I had the pleasure of reading an advance copy of this novel, and I thoroughly enjoyed it -- in fact, more than once I stayed up past my bedtime becausI had the pleasure of reading an advance copy of this novel, and I thoroughly enjoyed it -- in fact, more than once I stayed up past my bedtime because I couldn’t make myself put the book down!
Harris simply knows the craft. Her characters are well-drawn, she does a great job plotting, and best of all she has taken a vampire book and used it to tackle truly universal themes about love and deception.
I had never read the entire work before, only the first act (the Gertrude part, back in college IIRC).
ThSo pleased I purchased this edition of Faust.
I had never read the entire work before, only the first act (the Gertrude part, back in college IIRC).
Then I tried to re-read it several months ago, but struggled. This is not an easy book under any circumstances, and the translation I tried previously seemed stilted and difficult to follow. Got a little way into Walpurgis Night and my eyes started to cross ...
Then I found this edition, and what a pleasure. The translation (Walter Arndt) is much more accessible. I also really appreciated the interpretive notes by Cyrus Hamlin -- they're extensive, around 150 pages, and helpful in so many ways -- everything from providing context to insight on the text's symbolism. I honestly felt like I was in a college lit class, being "taught" the book by someone who knows it inside and out. But no having to worry about writing a paper at the end :D
I also enjoyed the critical essays that make up the final 3rd of the book, except for the ones at the very end by the contemporary scholars. Good grief, can we get any more abstract, fellas?
I'm actually noodling the idea of writing my own version of Faust; that was part of my motivation for picking this up in the first place. But those plans are backburnered for now -- the scale of Goethe's version is so epic I'm pretty much overawed.
Maybe once I've digested it for a while ...
Highly recommend to anyone who loves the classics and/or wants a nice mental stretch.
A Suitable Boy reminded me, in many ways, of Anna Karenina. Again you have as a central figure a woman under pressure to conform to restraining socialA Suitable Boy reminded me, in many ways, of Anna Karenina. Again you have as a central figure a woman under pressure to conform to restraining social convention (in this case, the custom of arranged marriage). Again, you have a writer who uses his heroine’s predicament as a lens through which to examine the choices of other individuals connected to her through a network of family and their associated social circles. “A Suitable Boy” is also as rich with details about 1950s India as Anna Karenina is with details about 19th century Russia, its path winding freely into contemporary politics and religious ceremonies, through both urban and rural settings.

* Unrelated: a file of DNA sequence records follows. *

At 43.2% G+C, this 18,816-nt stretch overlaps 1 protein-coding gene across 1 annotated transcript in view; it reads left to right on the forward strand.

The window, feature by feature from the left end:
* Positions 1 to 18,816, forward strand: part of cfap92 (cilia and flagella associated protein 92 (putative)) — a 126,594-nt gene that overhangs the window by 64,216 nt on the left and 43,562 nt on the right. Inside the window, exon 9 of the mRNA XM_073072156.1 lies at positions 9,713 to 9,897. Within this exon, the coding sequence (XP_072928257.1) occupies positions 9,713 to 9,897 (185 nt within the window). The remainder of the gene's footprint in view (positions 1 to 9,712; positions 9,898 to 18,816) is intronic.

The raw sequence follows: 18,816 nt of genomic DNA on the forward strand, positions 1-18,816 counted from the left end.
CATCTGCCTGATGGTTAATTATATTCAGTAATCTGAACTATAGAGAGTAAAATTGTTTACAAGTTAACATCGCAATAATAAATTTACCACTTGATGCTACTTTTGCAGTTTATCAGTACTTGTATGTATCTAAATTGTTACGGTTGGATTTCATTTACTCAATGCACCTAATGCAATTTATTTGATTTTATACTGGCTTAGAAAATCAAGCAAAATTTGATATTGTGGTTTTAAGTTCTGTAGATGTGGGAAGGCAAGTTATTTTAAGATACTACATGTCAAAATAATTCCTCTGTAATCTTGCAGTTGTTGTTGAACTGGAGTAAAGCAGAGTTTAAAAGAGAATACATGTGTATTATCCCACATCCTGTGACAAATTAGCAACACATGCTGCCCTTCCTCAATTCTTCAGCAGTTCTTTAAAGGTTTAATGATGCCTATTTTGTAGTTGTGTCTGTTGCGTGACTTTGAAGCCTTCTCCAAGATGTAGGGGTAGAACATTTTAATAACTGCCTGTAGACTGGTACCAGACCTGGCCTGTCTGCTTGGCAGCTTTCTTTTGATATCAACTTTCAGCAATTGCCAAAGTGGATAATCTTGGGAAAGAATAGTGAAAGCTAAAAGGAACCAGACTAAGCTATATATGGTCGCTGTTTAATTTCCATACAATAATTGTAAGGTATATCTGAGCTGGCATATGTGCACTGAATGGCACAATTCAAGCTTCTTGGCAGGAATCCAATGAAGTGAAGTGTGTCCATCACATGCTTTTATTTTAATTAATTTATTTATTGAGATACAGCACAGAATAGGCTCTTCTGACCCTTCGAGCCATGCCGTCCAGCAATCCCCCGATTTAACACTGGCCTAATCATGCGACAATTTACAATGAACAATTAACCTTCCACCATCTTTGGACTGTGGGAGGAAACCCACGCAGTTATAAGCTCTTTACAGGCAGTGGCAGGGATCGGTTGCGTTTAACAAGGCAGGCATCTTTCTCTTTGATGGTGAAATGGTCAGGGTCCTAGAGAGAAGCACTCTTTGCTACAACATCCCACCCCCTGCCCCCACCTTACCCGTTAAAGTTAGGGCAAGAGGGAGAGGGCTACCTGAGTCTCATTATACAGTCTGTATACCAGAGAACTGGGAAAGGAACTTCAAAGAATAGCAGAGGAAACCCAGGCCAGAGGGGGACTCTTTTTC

But where Anna Karenina’s story ends tragically, Lata Mehra’s does not.
This is a very long book (1400 pages) but the subject matter warrants it. Highly recommended. ...more
This book has been around "forever," and by "forever" I mean I read my dad's copy when I was a kid. It appears to be out of print today, but it was wiThis book has been around "forever," and by "forever" I mean I read my dad's copy when I was a kid. It appears to be out of print today, but it was widely published, so it's fairly easy to pick up second hand copies.
I loved it when I read it as a kid. I still love it today.
The stories range from the humorous (there are three laugh-out-loud pieces by James Thurber) to wistful rememberances (e.g. "Some Sunnybank Dogs," by Albert Payson Terhune).
The writing itself is first-rate: this book, in fact, was my first introduction to a number of major literary figures: DH Lawrence, Thomas Mann, Anatole France.
It would be hard to list my top five favorites, but I can easily name my #1: "The Dark Gentleman" by Gladys Bronwyn Stern. It's more a novella (74 pages in my edition of the collection), it is beautifully written, and without giving away too much, it's a love story (sort of) told from the POV of five dogs who live on an English estate with their Legs -- i.e. their humans.
I read it over and over as a kid, and it still gives me pleasure to read it today.
I highly recommend this book to dog lovers of all ages, as well as anyone who appreciates terrific writing. ...more
I learned about this book a year or two ago when I was writing a case study on the Guernsey school system; they described it as their island's masterpI learned about this book a year or two ago when I was writing a case study on the Guernsey school system; they described it as their island's masterpiece novel.
They weren't exaggerating. I found this book to be a beautifully realized piece of literary fiction. Highly recommended. ...more
In his essay "Tree and Leaf," JRR Tolkien observes (with great regret) that the Victorians trivialized the whole notion of "Fäirie."
Fairies and elvesIn his essay "Tree and Leaf," JRR Tolkien observes (with great regret) that the Victorians trivialized the whole notion of "Fäirie."